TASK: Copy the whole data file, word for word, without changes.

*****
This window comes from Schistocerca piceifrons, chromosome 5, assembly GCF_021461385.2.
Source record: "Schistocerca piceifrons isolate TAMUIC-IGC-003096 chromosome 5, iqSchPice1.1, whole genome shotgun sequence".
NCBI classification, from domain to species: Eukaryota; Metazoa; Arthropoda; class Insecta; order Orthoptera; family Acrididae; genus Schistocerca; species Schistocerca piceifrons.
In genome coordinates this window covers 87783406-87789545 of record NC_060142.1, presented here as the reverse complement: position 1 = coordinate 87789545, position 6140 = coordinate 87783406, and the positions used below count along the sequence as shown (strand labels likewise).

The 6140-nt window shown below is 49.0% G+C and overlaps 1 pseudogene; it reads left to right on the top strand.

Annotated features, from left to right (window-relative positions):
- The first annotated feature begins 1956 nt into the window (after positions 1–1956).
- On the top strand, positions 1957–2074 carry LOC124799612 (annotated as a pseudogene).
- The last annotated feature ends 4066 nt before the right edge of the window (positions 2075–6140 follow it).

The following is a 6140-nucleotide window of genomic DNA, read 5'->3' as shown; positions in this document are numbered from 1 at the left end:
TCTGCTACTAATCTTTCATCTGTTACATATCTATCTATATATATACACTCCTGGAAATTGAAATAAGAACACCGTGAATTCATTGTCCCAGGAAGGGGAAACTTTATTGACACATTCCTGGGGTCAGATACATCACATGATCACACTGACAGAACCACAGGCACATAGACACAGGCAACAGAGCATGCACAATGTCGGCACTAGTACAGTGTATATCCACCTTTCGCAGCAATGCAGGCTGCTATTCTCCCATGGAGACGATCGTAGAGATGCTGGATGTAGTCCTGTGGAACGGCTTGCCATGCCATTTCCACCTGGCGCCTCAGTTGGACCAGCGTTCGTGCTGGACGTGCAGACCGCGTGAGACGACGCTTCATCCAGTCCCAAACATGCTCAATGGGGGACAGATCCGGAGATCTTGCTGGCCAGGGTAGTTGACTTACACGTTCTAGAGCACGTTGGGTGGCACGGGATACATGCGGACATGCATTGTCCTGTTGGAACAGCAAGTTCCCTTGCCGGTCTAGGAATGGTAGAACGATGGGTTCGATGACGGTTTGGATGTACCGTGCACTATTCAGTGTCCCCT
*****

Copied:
This window comes from Schistocerca piceifrons, chromosome 5, assembly GCF_021461385.2.
Source record: "Schistocerca piceifrons isolate TAMUIC-IGC-003096 chromosome 5, iqSchPice1.1, whole genome shotgun sequence".
NCBI classification, from domain to species: Eukaryota; Metazoa; Arthropoda; class Insecta; order Orthoptera; family Acrididae; genus Schistocerca; species Schistocerca piceifrons.
In genome coordinates this window covers 87783406-87789545 of record NC_060142.1, presented here as the reverse complement: position 1 = coordinate 87789545, position 6140 = coordinate 87783406, and the positions used below count along the sequence as shown (strand labels likewise).

The 6140-nt window shown below is 49.0% G+C and overlaps 1 pseudogene; it reads left to right on the top strand.

Annotated features, from left to right (window-relative positions):
- The first annotated feature begins 1956 nt into the window (after positions 1–1956).
- On the top strand, positions 1957–2074 carry LOC124799612 (annotated as a pseudogene).
- The last annotated feature ends 4066 nt before the right edge of the window (positions 2075–6140 follow it).

The following is a 6140-nucleotide window of genomic DNA, read 5'->3' as shown; positions in this document are numbered from 1 at the left end:
TCTGCTACTAATCTTTCATCTGTTACATATCTATCTATATATATACACTCCTGGAAATTGAAATAAGAACACCGTGAATTCATTGTCCCAGGAAGGGGAAACTTTATTGACACATTCCTGGGGTCAGATACATCACATGATCACACTGACAGAACCACAGGCACATAGACACAGGCAACAGAGCATGCACAATGTCGGCACTAGTACAGTGTATATCCACCTTTCGCAGCAATGCAGGCTGCTATTCTCCCATGGAGACGATCGTAGAGATGCTGGATGTAGTCCTGTGGAACGGCTTGCCATGCCATTTCCACCTGGCGCCTCAGTTGGACCAGCGTTCGTGCTGGACGTGCAGACCGCGTGAGACGACGCTTCATCCAGTCCCAAACATGCTCAATGGGGGACAGATCCGGAGATCTTGCTGGCCAGGGTAGTTGACTTACACGTTCTAGAGCACGTTGGGTGGCACGGGATACATGCGGACATGCATTGTCCTGTTGGAACAGCAAGTTCCCTTGCCGGTCTAGGAATGGTAGAACGATGGGTTCGATGACGGTTTGGATGTACCGTGCACTATTCAGTGTCCCCT